Tuesday, January 17, 2006

Sick shit and boring shit...

And believe be when I say sick in one of the most flattering of ways! (The boring shit is discussed later, because, believe me, this stuff was anything but boring.) Last night, I attended a five person screening of the Vienna Aktion films of Otto Muehl. The films SODOMA, LIBI 68, AMORE 68, OH SENSIBILITY, SCHEISS-KERL (though I'm not certain that they were shown in this particular order) were very necessary viewing for me at this moment in time. Having been removed from the more (or perhaps, extreme) experimental film world - in terms of viewings that will never make it to a Hollywood video near you - I have forgotten the important sides of viewing that really makes it worth while as a viewer. Muehl's works are probably some of the more difficult ones ever committed to film, yet, in the true sense of experimentation that has been all but forgotten, they more often than not bear the joie de vivre of high camp. And this is the pre-Waters definition of camp. Camp is dark. Camp is nasty. Camp is both utopian and extremely suspect of utopia. Camp, to quote the late great Susan Sontag,

sees everything in quotation marks. It's not a lamp, but a "lamp"; not a woman, but a "woman." To perceive Camp in objects and persons is to understand Being-as-Playing-a-Role. It is the farthest extension, in sensibility, of the metaphor of life as theater.

Everpresent here is, not just the playful attempt at subversion of societal codes, but also the lasting social effect of World War II. In one sequence, a man covered in newspaper is being whipped repeatedly by a nude woman in a commando helmet with star sunglasses on and two other scantily clad men. An observer looks on through a glass double door wearing a trenchcoat. Both the woman and the this coated voyeur are painfully referent to the ideas of, not only surveillance, but the inability to completely subvert the reticent ideology of a people.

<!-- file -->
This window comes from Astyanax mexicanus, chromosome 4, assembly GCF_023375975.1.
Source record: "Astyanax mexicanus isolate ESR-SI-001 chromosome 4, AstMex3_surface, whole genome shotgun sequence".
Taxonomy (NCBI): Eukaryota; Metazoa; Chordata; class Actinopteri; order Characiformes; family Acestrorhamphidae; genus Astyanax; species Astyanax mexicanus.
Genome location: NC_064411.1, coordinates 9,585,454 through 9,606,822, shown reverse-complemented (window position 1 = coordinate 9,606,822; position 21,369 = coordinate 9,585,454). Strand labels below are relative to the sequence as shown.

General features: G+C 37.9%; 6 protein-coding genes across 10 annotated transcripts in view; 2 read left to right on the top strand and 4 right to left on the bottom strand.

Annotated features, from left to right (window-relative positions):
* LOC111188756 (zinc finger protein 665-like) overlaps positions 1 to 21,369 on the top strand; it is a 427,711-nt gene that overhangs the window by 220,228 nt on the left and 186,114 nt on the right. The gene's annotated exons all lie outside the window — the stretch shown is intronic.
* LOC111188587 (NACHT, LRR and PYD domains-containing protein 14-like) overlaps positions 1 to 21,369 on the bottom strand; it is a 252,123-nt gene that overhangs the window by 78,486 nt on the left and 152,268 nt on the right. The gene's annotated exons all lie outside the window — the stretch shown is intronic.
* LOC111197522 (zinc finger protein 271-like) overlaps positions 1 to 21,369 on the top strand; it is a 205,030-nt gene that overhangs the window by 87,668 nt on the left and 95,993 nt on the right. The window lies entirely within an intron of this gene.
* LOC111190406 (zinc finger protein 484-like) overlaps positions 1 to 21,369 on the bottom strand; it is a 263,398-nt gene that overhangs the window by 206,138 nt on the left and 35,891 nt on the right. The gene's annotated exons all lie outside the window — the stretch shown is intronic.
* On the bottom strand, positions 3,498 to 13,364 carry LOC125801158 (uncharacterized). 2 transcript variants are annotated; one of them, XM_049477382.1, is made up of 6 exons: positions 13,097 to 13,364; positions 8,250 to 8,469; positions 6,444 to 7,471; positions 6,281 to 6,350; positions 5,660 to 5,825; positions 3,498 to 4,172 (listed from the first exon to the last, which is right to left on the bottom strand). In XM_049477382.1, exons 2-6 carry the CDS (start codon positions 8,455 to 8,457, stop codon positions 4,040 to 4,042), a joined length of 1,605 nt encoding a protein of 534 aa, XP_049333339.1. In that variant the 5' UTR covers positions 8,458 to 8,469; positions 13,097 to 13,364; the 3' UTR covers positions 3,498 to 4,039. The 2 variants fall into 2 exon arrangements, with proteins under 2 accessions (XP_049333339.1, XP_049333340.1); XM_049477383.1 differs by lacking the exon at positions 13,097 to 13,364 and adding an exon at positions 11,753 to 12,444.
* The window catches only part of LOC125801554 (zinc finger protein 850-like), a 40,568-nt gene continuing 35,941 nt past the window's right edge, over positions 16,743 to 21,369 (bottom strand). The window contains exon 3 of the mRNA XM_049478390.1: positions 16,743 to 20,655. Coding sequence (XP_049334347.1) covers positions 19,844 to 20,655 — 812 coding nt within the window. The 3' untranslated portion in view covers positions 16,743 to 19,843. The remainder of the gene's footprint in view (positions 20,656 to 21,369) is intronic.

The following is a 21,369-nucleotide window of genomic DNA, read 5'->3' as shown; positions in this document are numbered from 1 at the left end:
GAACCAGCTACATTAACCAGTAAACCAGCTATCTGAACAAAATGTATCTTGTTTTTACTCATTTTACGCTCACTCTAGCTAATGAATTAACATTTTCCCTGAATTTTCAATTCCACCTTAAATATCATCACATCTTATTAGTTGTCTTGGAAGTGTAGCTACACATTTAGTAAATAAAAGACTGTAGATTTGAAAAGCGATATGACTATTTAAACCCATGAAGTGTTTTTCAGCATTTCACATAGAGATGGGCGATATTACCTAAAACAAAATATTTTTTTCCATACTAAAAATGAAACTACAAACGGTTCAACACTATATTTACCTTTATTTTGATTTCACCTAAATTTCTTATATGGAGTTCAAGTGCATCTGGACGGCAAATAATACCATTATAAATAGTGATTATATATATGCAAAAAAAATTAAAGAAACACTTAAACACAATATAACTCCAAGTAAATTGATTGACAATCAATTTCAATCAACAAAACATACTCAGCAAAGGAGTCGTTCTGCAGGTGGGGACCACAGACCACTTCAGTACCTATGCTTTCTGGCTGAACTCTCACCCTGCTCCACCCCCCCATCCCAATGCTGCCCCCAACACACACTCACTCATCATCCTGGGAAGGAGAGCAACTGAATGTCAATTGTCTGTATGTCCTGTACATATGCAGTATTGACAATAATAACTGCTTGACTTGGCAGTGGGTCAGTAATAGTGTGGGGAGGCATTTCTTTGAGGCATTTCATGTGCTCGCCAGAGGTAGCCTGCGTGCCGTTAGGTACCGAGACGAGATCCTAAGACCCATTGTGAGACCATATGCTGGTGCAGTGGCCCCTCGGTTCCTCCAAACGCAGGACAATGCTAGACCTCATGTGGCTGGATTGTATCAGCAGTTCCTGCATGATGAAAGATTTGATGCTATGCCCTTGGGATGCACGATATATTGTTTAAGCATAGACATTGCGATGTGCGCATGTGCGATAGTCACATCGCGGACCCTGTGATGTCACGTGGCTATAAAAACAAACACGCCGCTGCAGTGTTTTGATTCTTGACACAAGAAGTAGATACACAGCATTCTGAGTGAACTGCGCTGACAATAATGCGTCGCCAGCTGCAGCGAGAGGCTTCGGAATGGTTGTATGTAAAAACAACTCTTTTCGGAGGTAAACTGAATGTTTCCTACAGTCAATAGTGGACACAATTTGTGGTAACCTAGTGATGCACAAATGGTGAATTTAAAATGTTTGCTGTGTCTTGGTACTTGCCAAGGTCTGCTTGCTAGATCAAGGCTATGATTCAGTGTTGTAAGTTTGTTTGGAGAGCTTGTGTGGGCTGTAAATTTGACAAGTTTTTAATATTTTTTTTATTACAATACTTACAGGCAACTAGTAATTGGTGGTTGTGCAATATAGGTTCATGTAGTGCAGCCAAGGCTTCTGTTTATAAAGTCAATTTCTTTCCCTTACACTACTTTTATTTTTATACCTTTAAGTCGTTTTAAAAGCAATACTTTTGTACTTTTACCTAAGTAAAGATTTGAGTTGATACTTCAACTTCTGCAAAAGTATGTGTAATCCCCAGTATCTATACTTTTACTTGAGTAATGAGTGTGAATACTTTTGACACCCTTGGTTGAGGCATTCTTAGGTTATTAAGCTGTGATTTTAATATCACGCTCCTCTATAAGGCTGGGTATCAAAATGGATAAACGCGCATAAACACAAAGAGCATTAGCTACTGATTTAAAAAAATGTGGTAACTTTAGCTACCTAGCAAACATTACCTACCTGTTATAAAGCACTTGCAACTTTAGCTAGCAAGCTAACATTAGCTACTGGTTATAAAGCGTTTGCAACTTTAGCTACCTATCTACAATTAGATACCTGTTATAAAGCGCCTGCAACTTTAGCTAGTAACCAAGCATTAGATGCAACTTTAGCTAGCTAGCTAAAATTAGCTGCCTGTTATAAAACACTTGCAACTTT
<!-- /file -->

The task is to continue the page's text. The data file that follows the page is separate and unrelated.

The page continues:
In SCHEISS-KERL, by far the most...um...beautiful of the five, documents the meringue pie meal of a ?prostitute? In a dingy basement and her later aenema which flows (FANTASTICALLY!!!) like a volcano from her asshole, leaving a trail of shit down the middle of Muehl, who lies beneath her. An extremely obvious drag queen in a red vinyl skirt watches at a distance. The shit is smeared all over Muehl's front and a healthy portion is gathered and placed in his mouth. At this point, a greater context for the entire film is created as Muehl wretches. This performance (and of course, one must consider the prior performances to this as well) is something birthed in the bind. Yet we have documented here the disconnect of mind and body. Muehl the performance artist necessitated the consumption of the woman's feces, but when the act came down to doing, his body rebelled. And it is perhaps body rebellion that runs through the thread of the films. It seems that they all finalize in a great anticlimax. And that anticlimax, as one of my fellow viewers last night mused, was the impossibility of the flesh. The (human) flesh is never broken in these works, and there is a sadness to its confines that works against the grain of the joking language of the films.

And now some thoughts on the results of last night's Golden Globes Awards ceremony:

Well... glad that's out of the way...

The Theatrical Pick of the Week is The New World.

The New DVD pick of the week is Puppet Master Vs. The Demonic Toys Starring Corey Feldman and directed by Ted Nicolau of Subspecies Fame! (What, do you actually think that I would recommend Lord of War? It's slim pickins this week, folks! Anyway, Puppetmaster has the potential to be horrifically wonderful).

And the Already out on DVD pick of the week is Fran├žois Ozon's Water Drops on Burning Rocks even though I've already said a lot about Ozon lately. Hey, this is a personal website. I do what I want. At least it's not a Ken Russell film.

Retro pick of the week is Back Street with Susan Hayward. It's not on DVD so you'll have to pick this one up on video, but really it's "all lowercase letters, very classy."

Oh,and if you want to pick of Muehl's work, click this link here. I have ordered from him and he comes recommended.


Blogger J said...

A mention of Ozon is a nice diversion from all the Ken Russell talk.

I jest...

12:13 PM  

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